State tops 250 total COVID-19 cases

  • KELSEY WALLING/Tribune-Herald Linda Nguyen walks down the sidewalk on Kamehameha Street after getting items Wednesday at Abundant Life Natural Foods in Hilo. Most stores are closed on the street while essential businesses and restaurants remain open.

Wednesday had the largest number of new COVID-19 cases reported in Hawaii over a one-day period, and Gov. David Ige said the pandemic “has turned our community upside down and is forever altering the way that we once lived.”

The state Department of Health said there were 34 new cases statewide as of noon, bringing the statewide total to 258.


Hawaii County has 18 cases, three of them new, according to the DOH.

The City and County of Honolulu, the state’s largest population center, accounts for the bulk of the cases — 182 — with 25 newly reported.

Maui County has the second-highest number of cases at 26, an increase of one from Tuesday’s total, and Kauai County has 12 cases, none of them new.

There are 18 positive tests that have not been identified by county, five of them newly reported, according to DOH figures.

State Health Director Bruce Anderson said one of the new cases is a minor, and the remainder are adults. Twenty-six are Hawaii residents, one is a visitor and “seven are unknown, pending investigation.”

“The fact that we have as many residents that we do (who are testing positive) and so few visitors reflects the effectiveness of the mandatory quarantine program that’s been imposed,” Anderson said. “We’re seeing far fewer … visitors, including returning residents, coming back to Hawaii at this point in time.”

Anderson said the state’s first COVID-19 fatality, an elderly man who died Monday night in an Oahu hospital, “had recently traveled to Las Vegas, where we know the virus is widespread.”

President Donald Trump on Wednesday granted a major disaster declaration for the state of Hawaii, in effect from Jan. 20 until further notice, triggering the release of federal funds to help communities recover from the pandemic.

“This will make Hawaii eligible for federal funds for a public assistance program and other programs,” Ige said. “The Hawaii Emergency Management Agency is already moving forward on implementation, and should have additional information in the coming days.”

The measure provides direct federal assistance that is 75% of the total cost for emergency repair work and repair of disaster-damaged facilities.

In addition, Mayor Harry Kim issued a third supplementary emergency proclamation Wednesday, which suspends the county’s ban on single-use plastic bags.

The reason for the temporary suspension of the ban is to discourage the introduction of germs or the virus into stores that could be present on personal reusable bags. Stores will continue to use paper bags as a priority while their supplies last.

Stephen Levins, executive director of the Office of Consumer Protection, said tenants unable to pay their rent because they lost their jobs because of the coronavirus outbreak won’t be evicted “if there is no material breach of the lease.” He also noted the Judiciary’s moratorium on hearing landlord-tenant cases until April 30.

“No landlord is going to be able to get you out of the unit while the court has suspended summary possession,” he said.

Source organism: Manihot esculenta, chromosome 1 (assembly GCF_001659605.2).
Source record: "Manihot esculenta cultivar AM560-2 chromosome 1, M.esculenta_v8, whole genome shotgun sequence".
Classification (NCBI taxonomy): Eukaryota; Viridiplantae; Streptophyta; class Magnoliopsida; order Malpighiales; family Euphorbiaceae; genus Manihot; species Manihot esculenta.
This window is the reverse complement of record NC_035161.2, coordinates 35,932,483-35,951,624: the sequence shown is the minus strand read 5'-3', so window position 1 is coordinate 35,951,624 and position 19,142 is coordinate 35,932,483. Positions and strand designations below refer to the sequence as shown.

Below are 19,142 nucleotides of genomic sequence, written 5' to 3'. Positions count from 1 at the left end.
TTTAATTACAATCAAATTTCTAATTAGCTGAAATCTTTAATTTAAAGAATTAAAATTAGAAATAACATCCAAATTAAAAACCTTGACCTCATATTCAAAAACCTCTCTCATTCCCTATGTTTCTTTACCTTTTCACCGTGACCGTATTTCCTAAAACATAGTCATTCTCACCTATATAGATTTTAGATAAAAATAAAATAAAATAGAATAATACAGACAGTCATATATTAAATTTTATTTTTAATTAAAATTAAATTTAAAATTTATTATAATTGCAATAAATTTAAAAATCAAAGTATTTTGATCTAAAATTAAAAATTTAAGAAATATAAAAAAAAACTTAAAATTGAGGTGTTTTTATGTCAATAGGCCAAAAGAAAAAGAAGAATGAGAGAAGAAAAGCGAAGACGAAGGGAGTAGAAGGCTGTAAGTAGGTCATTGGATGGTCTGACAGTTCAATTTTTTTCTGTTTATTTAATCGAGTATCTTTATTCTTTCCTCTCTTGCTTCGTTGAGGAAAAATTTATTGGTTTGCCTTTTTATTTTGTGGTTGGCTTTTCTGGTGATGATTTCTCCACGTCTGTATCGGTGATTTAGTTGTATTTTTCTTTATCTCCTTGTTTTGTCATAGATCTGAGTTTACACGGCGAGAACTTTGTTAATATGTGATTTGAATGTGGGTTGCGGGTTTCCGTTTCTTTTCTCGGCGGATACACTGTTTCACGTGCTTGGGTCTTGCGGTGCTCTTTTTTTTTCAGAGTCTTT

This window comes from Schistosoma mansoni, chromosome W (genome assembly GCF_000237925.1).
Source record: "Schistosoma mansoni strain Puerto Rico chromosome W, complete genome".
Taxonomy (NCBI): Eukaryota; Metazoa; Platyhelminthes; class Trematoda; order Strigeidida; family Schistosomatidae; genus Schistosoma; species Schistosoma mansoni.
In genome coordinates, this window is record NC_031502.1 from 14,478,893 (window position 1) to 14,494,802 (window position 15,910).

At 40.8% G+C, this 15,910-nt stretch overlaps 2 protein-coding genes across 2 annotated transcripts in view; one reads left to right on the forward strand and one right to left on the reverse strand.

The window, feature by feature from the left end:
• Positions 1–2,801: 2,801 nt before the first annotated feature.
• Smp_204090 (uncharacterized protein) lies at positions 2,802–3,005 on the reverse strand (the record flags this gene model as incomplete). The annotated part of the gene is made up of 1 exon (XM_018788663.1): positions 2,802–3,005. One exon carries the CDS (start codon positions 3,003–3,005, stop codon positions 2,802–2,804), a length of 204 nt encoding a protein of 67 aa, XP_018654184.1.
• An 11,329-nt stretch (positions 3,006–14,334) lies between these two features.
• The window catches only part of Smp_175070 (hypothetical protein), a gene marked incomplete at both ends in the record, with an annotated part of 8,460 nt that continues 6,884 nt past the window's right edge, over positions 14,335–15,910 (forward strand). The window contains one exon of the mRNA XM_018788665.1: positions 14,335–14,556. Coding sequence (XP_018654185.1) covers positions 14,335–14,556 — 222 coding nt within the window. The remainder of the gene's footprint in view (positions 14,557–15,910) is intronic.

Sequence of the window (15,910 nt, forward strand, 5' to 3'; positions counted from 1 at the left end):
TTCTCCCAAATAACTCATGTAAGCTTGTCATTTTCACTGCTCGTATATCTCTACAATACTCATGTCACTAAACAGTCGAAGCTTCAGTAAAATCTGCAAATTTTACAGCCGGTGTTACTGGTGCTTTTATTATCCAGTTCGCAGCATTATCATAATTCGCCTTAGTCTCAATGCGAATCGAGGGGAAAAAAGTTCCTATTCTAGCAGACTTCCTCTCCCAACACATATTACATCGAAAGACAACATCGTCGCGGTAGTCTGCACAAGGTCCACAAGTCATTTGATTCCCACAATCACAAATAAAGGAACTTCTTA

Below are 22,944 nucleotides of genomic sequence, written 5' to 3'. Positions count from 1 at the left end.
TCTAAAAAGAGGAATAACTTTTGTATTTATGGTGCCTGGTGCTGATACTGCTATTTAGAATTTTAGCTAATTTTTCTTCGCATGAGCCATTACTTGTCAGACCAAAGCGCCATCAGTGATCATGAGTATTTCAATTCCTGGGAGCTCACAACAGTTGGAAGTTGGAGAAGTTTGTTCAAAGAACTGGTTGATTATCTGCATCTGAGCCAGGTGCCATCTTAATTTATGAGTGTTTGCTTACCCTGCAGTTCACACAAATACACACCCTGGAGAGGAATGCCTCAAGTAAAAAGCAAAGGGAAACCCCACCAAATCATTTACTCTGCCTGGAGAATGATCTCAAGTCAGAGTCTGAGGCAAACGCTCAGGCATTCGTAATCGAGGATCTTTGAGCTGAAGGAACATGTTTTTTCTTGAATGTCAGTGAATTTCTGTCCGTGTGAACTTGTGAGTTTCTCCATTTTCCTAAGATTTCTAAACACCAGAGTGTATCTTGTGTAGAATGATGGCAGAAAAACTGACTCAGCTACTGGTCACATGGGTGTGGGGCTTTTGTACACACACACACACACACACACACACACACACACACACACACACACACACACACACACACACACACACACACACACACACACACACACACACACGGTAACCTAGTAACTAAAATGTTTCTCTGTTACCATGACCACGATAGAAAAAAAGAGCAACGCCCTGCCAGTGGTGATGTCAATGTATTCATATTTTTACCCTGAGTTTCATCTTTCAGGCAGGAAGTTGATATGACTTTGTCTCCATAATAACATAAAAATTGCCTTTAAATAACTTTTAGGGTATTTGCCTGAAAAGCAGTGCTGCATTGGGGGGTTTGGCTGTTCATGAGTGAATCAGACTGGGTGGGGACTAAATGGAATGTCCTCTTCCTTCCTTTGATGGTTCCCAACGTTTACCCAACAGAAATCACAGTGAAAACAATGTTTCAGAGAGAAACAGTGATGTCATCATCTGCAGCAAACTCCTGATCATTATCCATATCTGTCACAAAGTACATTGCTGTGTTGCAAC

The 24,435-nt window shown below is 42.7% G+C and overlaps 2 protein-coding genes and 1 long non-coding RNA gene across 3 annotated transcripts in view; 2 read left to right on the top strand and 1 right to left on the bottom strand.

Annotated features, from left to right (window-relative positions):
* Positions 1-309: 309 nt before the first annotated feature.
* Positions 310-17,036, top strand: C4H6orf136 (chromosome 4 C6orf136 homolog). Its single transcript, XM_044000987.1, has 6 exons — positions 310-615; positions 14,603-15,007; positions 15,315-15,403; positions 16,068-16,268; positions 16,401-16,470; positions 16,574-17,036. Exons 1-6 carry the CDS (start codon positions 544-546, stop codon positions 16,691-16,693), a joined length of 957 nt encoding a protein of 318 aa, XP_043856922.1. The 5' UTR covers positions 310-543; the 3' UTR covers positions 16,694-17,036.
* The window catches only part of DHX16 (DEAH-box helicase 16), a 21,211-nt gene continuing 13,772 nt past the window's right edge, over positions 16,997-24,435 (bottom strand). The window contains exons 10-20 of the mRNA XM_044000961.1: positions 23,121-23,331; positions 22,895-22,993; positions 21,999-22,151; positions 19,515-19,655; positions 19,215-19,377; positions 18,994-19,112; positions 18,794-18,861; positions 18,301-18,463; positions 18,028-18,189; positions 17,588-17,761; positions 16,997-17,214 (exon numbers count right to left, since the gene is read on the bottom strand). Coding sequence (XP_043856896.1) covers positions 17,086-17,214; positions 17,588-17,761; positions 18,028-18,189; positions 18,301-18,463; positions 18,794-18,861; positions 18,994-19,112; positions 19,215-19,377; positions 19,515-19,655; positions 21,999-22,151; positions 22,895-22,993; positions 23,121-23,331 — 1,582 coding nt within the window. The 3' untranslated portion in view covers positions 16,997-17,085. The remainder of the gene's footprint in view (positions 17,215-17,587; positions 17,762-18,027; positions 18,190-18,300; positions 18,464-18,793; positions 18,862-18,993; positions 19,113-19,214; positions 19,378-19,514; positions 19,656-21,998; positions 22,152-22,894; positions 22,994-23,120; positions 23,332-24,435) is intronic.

Levins added the Coronavirus Aid, Relief and Economic Security Act — known as the CARES Act — provides for a moratorium until the end of July on evictions of tenants whose landlords have mortgages that are a part of loan programs overseen by the federal government.

“If a tenant is having difficulty paying their rent, what they need to do is have a conversation with the landlord,” Levins said. “The worst thing to do is just bury their head in the sand and ignore the problem.

“Under the circumstances, many landlords would be willing to work with you and try to reach alternative arrangements.”

He also advised tenants who were laid off to ask landlords if the landlord has a federally administered mortgage for the property the tenant is renting.

“If you have any question regarding the landlord-tenant relationship, I would encourage you to contact the Office of Consumer Protection Center at 808-586-2634,” Levins said. “… We have trained investigators who are very familiar with the landlord-tenant code and very familiar with how the proclamation and the federal law and the Judiciary’s orders impact the landlord-tenant (legal relationship).”

State Department of Transportation spokesman Tim Sakahara said on Wednesday, the first day of Ige’s order subjecting those who travel interisland for any purpose deemed nonessential to a 14-day mandatory self-quarantine, the process requiring travelers to fill out a travel declaration document before flying “has been very orderly.”

“People are complying — and it does help that there are very few passengers,” Sakahara said.

He added arrival numbers at Hawaii’s airports are “down more than 98.5%” compared to a year ago, “and it’s anticipated to drop even more now that fewer interisland passengers are going to be flying, as well.”


Holding up a copy of the interisland declaration form, he noted it can be found by Googling “hdot/coronavirus.” He said the document can be filled out online, printed and brought to the airport by travelers.

Email John Burnett at

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